A Literary Analysis of Gone Home

Everyone knows that video games can tell a story as well as any book, movie, or TV show. However, video games are only just starting to make their way into the academic arena. It’s about time that that changes-and to put my money where my mouth is, I’m going to analyze the indie game Gone Home by The Fullbright Company, which recently came out for PlayStation 4 and Xbox One.

There is a lot of stuff to unpack in this game, and I am certain to miss some things, but hopefully this article will provide good conversation fodder. Fair warning, there will be spoilers. I encourage you to check out the game yourself for PC, Mac, Linux, PS4, or Xbox One. It’s pretty affordable and only takes a couple of hours to complete.

Let’s get started!

When I am analyzing a movie or book, the three main elements I like to examine are the plot, the setting, and the characters. However, for a video game you need to add a fourth item to that list: mechanics. The mechanics dictate how you interact with the story, and they are as important as plot or character in determining the final experience for the player.

Katie discovers this letter taped to the front door when she gets home.

The Plot

Remember, spoilers? Okay here we go.

The plot of Gone Home is actually quite simple. You are a 21-year-old woman named Katie Greenbriar. After coming home to an empty house, you try to figure out what happened to your family. Along the way, you discover that your younger sister has run away with her girlfriend and your parents are working on some marital problems at a couple’s retreat.

What’s significant about this plot is the way that it unfolds. There is no single path guiding you through the story, but rather you piece it together yourself largely through the use of physical evidence. This style of storytelling is not unique to video games. A classic example is “The Things They Carried” by Tim O’Brien, a short story about a platoon of soldiers. (It’s part of a collection of short stories of the same name.) In the story, O’Brien spends paragraphs listing off all of the things his characters were carrying as they walked through Vietnam. By picturing the items, you learn more and more about the soldiers, about the war, and about the real and metaphorical weight they brought with them.

Gone Home’s style also reminds me of an artistic style of book formatting in which elements of a story are written on a collection of cards that can then be read in any order. The “cards” don’t have to be actual cards. They can be anything: tape cassettes, cigarettes, socks, etc. (If you’re interested in learning about book art, check out this interview.) Many of Sam’s journal entries can be accessed out of order, which gives her story a similar non-linear feeling.

The Mechanics

Like I mentioned before, this game is all about collecting evidence. Interestingly, most of the “evidence” you collect is relatively meaningless. Tissue boxes, milk cartons, phone books—things that contribute to the atmosphere but are not individually significant. By choosing to include these items in the game, the designers give you the power to decide what is important and what isn’t. True, some items will set off Sam’s audio journal, but on the whole you have to make the connections on your own (especially when it comes to items related to the parents Jan and Terry). Giving that power to the player goes a long way toward making the discoveries feel significant, because they are earned.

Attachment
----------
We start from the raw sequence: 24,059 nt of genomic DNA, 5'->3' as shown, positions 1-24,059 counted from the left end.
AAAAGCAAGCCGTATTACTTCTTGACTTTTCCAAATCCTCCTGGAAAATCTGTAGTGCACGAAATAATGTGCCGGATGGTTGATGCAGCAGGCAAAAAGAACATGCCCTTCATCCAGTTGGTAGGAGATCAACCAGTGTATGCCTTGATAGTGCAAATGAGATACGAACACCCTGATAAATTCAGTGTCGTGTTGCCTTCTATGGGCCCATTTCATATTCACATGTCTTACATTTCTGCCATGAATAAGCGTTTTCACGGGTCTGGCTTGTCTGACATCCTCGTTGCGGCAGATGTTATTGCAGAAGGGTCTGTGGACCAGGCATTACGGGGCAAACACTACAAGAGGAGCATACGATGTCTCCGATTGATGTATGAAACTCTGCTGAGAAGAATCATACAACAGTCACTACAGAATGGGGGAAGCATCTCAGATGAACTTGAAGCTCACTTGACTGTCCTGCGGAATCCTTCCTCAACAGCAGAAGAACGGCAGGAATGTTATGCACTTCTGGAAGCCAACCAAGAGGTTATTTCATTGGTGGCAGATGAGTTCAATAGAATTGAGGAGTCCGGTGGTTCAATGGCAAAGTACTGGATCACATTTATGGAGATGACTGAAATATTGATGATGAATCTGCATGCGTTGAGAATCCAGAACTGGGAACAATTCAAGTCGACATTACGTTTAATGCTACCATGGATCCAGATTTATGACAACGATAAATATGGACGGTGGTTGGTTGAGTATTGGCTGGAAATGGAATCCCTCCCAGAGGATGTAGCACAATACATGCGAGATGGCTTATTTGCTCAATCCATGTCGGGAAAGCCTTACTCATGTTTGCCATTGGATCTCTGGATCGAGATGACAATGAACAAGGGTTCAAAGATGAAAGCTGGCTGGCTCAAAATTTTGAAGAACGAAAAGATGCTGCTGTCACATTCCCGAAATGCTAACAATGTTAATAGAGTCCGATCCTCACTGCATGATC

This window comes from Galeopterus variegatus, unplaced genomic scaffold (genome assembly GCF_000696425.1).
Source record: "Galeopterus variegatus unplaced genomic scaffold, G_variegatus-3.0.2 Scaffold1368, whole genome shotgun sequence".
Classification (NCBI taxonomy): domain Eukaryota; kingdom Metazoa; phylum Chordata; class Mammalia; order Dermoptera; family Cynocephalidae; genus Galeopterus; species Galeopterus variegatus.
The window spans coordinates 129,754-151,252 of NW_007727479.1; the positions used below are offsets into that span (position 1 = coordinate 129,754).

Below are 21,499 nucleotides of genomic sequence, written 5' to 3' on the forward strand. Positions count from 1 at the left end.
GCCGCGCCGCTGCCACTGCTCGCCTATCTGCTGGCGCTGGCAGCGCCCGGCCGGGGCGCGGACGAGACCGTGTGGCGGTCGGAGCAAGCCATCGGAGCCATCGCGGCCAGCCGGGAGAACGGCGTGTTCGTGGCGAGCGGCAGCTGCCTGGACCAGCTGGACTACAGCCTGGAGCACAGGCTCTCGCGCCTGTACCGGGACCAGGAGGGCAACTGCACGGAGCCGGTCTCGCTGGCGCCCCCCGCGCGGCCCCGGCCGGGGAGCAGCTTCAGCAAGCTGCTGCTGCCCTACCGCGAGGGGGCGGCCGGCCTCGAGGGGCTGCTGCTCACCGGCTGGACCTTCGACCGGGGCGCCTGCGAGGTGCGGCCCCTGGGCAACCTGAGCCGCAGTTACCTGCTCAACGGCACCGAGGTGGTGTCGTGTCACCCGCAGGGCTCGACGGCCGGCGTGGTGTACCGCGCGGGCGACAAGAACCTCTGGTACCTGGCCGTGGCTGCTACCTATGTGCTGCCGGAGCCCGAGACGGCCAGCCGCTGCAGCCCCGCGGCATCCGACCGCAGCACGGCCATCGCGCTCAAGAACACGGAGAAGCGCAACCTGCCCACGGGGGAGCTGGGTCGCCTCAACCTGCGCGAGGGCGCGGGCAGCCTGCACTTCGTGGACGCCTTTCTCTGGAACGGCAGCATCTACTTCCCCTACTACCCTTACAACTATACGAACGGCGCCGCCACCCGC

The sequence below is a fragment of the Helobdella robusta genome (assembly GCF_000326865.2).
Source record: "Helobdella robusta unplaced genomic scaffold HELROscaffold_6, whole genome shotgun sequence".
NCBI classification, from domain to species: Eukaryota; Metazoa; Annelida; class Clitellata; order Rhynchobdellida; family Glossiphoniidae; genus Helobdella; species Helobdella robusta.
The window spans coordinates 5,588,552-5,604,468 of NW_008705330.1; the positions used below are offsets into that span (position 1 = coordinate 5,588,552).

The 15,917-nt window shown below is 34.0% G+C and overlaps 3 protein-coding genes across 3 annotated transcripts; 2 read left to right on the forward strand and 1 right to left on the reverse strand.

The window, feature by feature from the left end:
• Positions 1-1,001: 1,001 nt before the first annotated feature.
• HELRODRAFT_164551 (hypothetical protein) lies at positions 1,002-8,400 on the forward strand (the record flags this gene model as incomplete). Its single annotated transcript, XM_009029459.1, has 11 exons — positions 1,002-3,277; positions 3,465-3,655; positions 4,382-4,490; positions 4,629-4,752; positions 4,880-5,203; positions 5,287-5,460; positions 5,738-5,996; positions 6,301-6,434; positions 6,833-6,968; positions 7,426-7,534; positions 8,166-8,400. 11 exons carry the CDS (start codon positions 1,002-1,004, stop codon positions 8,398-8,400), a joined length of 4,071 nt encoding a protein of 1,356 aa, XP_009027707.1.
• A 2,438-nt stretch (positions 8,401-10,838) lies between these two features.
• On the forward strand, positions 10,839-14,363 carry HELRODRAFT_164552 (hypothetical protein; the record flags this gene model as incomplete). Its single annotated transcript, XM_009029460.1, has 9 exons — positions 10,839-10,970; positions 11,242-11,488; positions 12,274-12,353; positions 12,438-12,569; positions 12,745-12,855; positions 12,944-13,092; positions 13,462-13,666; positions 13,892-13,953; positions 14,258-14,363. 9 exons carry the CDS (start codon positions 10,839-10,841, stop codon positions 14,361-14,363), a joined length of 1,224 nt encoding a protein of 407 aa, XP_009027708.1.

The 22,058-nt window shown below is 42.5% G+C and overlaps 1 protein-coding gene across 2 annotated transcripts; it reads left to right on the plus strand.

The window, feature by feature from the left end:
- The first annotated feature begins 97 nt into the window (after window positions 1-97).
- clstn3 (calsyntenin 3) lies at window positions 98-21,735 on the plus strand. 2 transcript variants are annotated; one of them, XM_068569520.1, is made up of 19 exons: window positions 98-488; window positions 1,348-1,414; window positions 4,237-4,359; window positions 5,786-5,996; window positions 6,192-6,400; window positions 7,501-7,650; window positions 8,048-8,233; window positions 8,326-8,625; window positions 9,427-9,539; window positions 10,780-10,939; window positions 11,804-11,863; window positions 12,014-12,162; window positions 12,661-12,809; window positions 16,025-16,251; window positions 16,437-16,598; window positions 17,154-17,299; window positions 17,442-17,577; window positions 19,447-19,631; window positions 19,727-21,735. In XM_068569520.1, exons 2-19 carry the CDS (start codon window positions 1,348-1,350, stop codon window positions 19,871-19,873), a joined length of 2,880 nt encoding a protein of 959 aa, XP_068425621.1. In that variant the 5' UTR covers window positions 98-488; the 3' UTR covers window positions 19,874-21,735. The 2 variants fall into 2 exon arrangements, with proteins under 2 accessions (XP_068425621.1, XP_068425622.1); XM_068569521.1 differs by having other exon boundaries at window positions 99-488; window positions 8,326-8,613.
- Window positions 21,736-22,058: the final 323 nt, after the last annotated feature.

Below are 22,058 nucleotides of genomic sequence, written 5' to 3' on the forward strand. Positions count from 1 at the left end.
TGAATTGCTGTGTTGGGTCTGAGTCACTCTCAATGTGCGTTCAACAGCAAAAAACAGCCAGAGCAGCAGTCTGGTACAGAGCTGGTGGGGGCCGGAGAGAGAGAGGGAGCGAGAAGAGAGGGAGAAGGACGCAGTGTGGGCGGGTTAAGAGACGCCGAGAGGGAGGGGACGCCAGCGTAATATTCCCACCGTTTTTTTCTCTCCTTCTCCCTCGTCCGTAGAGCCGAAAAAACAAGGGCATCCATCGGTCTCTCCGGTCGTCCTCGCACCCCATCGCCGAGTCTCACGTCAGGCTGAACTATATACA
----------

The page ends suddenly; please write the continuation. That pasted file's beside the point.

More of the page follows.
Here’s an example: On the wall in Terry’s study are a collection of Post-it notes that read “You can do better.” In the basement, there is a letter from Terry’s father Richard that criticizes his son’s manuscript. The letter is signed off with those same words: “You can do better.” Drawing that connection feels incredibly powerful because of how unobtrusive (and how comparatively insignificant) those two items are—until they’re put in conversation with one another.

The explorative mechanic also forces you to build a thorough understanding of the setting and its connection to each of the characters.

Using physical evidence as a mechanic means you have to work to uncover the full story, so it’s extra satisfying when you discover a connection. This connection tells us something about Terry’s relationship with his father.

The Setting

As you learn early in the game, the Greenbriars very recently moved into their grand old house. Since Katie has never seen it before, it is believable that she wouldn’t know her way around (just like you). The house was inherited from Terry’s uncle Oscar, an old shut-in who built several secret corridors and hiding places that Sam happily takes advantage of. Discovering them is one of the more game-ish aspects to the story, but it also works really well with some of the game’s horror stylings. Gone Home is not a horror game—there are no jump scares and no violence—but it is definitely spooky to be walking through an old creaky house during a storm. That anxiety gives you a feeling of urgency as you try to figure out what happened.